Keep an open mind
No matter your wish list, or even your main priorities, keep an open mind during the house hunt. During my first house search, my husband and I had several locations we were focused on and we were sure we didn’t want a brand new build. After a dozen disappointing viewings, our agent suggested an area we hadn’t considered and a new build neighborhood. As it turned out, that was our dream house and the area turned out to be great. On the other hand, don’t let anyone talk you into compromising if you think you may regret it down the road. If you really need four bedrooms, don’t settle for three and think you’ll “figure it out” later. This is where you’ll have to trust your gut. Unless you must choose a house right away, remember there are always other fish in the sea.
Be ready to move quickly
When you find a house that may be “the one,” there are several things you’ll need to do very quickly so you don’t lose the deal. First, if it’s an existing home or condo, run the Housefax Report (your agent can provide it or you can visit Housefax.com). The Housefax Report contains details about the home that you probably haven’t uncovered and it can help you gain confidence that the home is right for you. It also has area information such as nearby schools. If you decide to move forward, talk to your agent about making an offer and be sure he/she understands the urgency. Once the offer is made, respond immediately to any requests the agent has. You can also check in with your lender at this time to make sure you have all the paperwork handy that they’ll need to complete your loan.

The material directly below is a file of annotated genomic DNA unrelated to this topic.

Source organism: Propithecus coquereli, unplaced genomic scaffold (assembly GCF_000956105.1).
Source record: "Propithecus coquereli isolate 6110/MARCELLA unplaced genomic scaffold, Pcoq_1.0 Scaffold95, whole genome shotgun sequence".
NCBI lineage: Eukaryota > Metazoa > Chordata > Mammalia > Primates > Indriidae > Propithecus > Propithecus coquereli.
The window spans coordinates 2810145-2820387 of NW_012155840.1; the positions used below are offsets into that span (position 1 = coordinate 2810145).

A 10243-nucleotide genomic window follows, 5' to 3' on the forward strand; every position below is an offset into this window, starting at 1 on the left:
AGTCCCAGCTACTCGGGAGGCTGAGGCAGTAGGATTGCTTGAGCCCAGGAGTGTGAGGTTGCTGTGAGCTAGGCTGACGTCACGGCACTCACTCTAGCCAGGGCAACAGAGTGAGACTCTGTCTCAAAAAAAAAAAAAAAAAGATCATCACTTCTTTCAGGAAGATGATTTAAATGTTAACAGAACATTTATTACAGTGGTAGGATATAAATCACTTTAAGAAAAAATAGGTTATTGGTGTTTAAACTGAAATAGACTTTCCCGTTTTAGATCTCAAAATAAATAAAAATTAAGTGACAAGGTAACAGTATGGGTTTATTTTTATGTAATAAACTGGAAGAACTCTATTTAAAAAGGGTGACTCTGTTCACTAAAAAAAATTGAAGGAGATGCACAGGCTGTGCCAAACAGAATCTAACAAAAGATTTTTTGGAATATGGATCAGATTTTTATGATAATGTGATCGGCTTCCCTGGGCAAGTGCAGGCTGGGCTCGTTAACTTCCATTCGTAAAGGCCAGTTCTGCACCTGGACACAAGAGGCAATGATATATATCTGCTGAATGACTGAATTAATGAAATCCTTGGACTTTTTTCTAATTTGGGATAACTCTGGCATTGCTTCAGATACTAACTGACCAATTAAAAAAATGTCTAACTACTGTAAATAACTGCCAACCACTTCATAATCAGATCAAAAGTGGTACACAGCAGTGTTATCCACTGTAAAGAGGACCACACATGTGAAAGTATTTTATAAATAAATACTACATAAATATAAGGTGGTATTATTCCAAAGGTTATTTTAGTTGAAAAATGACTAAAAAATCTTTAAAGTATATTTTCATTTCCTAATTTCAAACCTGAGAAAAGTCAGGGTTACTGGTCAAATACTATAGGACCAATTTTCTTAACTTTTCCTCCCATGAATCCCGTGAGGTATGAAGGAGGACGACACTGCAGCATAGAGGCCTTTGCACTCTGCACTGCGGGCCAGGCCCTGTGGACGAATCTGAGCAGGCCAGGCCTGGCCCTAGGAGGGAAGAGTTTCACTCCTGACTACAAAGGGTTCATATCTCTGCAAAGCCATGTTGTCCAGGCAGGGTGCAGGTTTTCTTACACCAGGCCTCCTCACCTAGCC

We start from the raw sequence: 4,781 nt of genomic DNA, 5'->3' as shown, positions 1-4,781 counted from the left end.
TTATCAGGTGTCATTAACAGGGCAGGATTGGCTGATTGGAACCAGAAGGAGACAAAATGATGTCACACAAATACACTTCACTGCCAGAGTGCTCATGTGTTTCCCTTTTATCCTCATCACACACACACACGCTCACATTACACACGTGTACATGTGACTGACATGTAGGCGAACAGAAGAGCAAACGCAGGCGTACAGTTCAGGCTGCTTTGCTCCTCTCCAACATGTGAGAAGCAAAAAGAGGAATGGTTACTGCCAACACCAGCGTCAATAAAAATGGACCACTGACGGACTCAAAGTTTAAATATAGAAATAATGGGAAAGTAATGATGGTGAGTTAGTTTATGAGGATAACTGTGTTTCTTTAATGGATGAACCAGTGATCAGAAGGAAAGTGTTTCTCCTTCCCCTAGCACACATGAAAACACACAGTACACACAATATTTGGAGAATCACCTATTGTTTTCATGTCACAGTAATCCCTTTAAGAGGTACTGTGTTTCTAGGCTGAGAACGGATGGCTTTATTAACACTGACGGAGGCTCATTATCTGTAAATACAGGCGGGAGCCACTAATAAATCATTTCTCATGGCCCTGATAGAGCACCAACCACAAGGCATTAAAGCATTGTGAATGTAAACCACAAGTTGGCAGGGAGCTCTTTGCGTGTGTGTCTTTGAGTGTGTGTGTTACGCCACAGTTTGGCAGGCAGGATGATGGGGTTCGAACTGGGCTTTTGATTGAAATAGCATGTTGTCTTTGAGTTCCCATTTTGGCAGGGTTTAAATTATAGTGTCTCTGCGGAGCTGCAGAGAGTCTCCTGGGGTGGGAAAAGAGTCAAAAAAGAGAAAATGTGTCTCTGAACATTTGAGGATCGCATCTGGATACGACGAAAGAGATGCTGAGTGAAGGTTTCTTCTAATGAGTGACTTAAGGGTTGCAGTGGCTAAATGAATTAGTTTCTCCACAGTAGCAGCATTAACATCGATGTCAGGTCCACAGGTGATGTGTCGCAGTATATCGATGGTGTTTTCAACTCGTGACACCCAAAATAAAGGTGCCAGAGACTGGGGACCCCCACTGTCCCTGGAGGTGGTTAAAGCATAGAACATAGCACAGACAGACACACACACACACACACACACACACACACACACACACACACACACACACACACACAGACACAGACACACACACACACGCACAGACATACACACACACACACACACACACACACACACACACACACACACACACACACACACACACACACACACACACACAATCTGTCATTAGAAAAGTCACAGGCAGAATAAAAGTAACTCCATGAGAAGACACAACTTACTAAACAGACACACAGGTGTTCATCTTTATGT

Expect the worst
When you finally reach the point of making an offer, you may be ready to celebrate! But don’t pop the champagne just yet. The seller still has to accept your offer and, in what has been deemed one of the hottest housing markets in a decade, the seller may have multiple offers to choose from. As you wait to hear back, it can reduce your anxiety to have a plan in place in case the seller counter offers. Are you willing to make a higher offer? Is there any other way you can sweeten the deal for the seller? Knowing your limits – and sticking to them – will keep you from letting the excitement and competition lead you to overcommitting financially.
Hope for the best
If your offer on a home is accepted, congratulations! You can celebrate now – a little. There are still steps left in the home buying process – passing the home inspection and appraisal, getting a loan commitment, final walkthrough, and closing. Reducing stress during this phase is a matter of responding to any requests made of you as quickly and completely as possible. If you did your homework and chose a good agent, they’ll stay on top of the process and walk you through it. Only 3.9% of home contracts failed in 2016, so the chances are good that you’ll get to the finish line. And if you’ve taken steps to reduce the stress of house hunting, you’ll also have paved the way for success!
Do you have any tips for reducing house hunting stress, or any house hunting lessons to share? We’d love it if you would leave a comment!